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Heidegger's Bible Handbook: Isaiah: Argument

2. The Argument of the book set forth in the words of Athanasius and Jerome. It is an ἀμαλθείας κέρας, horn of plenty.

Saint Athanasius in his Synopsi thus fixes the Argument of this Prophecy in a few words: Τὸ πλεῖστον τῆς προφητείας αὐτοῦ, ἐστιν εὐαγγελία περὶ τῆς ἐνσάρκου παρουσίας τοῦ λόγου τοῦ Θεοῦ, καὶ ὧν ἀνεδέξατο δι᾽ ἡμῶν, παθῶν, the largest part of this Prophecy is the Gospel concerning the coming of the Word of GOD in the flesh, and concerning His sufferings, which He undertook for our sake. He also prophesied against the nations, namely, Babylon, the Philistines, and Damascus. He saw a vision against Egypt, against Tyre, and against the beasts of the wilderness. He also sets forth the Exodus of Sennacherib, and the arrogance of Rabshakeh, and the fall and perdition of both. Moreover, he narrates the sickness of Hezekiah, how he, being about to die, prayed to GOD. He also prophesied concerning Eunuchs and the Gentiles, even in the end, and concerning the day of judgment. Neither shall it be any grief to hear Saint Jerome, Præfatione Commentarii in Esajam, concerning the argument of this prophecy. Now, thus he speaks: Let no one think that I wish to comprehend the argument of this scroll in a brief word, since the Scripture at hand contains the whole Sacred Deposit of the Lord, even as He is preached as Immanuel, born of the virgin, the fulfiller of illustrious works and signs, dead and buried, and rising again from the grave, and Savior of all nations. What shall I say concerning Physics, Ethics, and Logic? Whatever belongs to the holy Scriptures, whatever the human tongue is able to set forth, and the sense of mortals to receive, is contained in that scroll. Hitherto Jerome. To which I add this one thing, that this book includes all sorts of Prophecies, pertaining to the Law and Gospel, to all sorts of doctrines, corrections, exhortations, reproofs, and consolations, and so is, and with good reason is able to be called, an altogether genuine κέρας ἀμαλθείας, horn of plenty.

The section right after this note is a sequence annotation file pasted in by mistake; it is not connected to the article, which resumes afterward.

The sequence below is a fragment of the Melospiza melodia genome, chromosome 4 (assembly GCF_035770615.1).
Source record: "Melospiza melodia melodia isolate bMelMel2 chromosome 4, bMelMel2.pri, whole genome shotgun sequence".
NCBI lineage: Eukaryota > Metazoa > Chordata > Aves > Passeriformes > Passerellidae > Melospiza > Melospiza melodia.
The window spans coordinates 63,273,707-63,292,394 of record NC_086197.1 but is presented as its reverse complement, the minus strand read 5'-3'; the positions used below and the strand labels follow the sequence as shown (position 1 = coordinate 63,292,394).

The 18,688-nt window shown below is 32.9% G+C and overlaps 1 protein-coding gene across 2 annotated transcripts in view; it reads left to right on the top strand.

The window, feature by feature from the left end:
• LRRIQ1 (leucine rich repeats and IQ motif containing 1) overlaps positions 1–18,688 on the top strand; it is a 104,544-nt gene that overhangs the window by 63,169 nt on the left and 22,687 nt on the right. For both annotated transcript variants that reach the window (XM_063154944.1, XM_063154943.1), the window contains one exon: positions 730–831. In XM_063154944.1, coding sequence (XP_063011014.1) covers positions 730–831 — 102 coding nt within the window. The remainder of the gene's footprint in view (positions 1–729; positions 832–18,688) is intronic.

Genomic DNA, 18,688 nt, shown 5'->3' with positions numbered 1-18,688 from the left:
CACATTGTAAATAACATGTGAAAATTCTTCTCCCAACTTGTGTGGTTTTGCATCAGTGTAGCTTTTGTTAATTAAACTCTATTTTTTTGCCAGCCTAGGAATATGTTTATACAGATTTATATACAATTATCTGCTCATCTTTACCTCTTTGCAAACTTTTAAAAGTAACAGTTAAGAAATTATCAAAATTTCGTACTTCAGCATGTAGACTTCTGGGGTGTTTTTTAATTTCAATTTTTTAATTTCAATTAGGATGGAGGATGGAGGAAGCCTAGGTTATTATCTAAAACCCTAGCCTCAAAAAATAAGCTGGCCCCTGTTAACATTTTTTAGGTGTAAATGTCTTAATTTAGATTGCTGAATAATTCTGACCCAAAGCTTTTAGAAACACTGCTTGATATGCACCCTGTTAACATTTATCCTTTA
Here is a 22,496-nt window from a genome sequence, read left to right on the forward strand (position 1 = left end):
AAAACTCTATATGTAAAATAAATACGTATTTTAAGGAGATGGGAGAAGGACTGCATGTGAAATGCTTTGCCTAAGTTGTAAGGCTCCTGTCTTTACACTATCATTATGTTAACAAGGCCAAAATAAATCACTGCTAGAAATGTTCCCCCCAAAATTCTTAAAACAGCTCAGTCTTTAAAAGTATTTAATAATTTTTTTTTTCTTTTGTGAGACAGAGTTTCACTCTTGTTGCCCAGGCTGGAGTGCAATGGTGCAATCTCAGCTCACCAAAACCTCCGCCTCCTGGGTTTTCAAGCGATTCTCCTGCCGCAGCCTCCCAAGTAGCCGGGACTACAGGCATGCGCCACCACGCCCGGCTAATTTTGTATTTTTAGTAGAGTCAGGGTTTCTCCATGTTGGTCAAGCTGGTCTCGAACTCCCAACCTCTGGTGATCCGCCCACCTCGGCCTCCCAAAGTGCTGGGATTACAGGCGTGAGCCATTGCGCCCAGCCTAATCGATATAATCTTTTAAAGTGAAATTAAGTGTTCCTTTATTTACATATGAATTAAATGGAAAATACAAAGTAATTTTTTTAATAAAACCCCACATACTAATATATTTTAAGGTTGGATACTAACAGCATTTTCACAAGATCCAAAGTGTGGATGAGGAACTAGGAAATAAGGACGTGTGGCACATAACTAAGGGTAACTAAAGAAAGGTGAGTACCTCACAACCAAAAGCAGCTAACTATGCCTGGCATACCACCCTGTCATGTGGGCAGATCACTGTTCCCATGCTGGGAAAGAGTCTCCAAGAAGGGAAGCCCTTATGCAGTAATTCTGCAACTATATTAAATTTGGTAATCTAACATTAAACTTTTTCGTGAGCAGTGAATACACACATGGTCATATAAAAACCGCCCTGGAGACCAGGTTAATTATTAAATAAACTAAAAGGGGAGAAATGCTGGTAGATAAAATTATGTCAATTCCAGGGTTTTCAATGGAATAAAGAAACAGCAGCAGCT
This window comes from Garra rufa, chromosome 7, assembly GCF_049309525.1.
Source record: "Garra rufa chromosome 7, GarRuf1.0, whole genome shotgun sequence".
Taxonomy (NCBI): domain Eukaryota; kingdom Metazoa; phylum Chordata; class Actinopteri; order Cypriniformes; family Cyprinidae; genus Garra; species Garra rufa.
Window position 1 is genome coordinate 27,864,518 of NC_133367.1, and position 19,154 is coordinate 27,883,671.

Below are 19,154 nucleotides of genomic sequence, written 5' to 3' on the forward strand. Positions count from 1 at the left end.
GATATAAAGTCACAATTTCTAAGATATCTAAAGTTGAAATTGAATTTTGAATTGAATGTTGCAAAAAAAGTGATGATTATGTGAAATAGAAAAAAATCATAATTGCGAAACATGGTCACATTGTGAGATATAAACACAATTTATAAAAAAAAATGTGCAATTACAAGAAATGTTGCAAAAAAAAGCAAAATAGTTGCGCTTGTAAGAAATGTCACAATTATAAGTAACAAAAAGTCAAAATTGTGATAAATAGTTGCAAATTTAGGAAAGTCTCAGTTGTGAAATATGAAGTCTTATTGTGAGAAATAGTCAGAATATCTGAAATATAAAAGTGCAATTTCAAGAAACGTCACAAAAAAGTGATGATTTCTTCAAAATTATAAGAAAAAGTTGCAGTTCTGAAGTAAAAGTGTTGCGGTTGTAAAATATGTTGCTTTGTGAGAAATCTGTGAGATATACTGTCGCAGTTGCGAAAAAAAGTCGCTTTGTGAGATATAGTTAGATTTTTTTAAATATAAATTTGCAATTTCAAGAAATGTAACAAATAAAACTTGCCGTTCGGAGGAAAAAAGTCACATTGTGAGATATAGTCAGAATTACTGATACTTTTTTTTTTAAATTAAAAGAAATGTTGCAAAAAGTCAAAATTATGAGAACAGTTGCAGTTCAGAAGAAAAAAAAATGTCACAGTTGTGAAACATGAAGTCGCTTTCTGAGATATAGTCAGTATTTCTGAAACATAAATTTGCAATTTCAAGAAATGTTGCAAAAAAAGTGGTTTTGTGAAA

Dr. Dilday's Lecture: "Isaiah: The Fifth Gospel"

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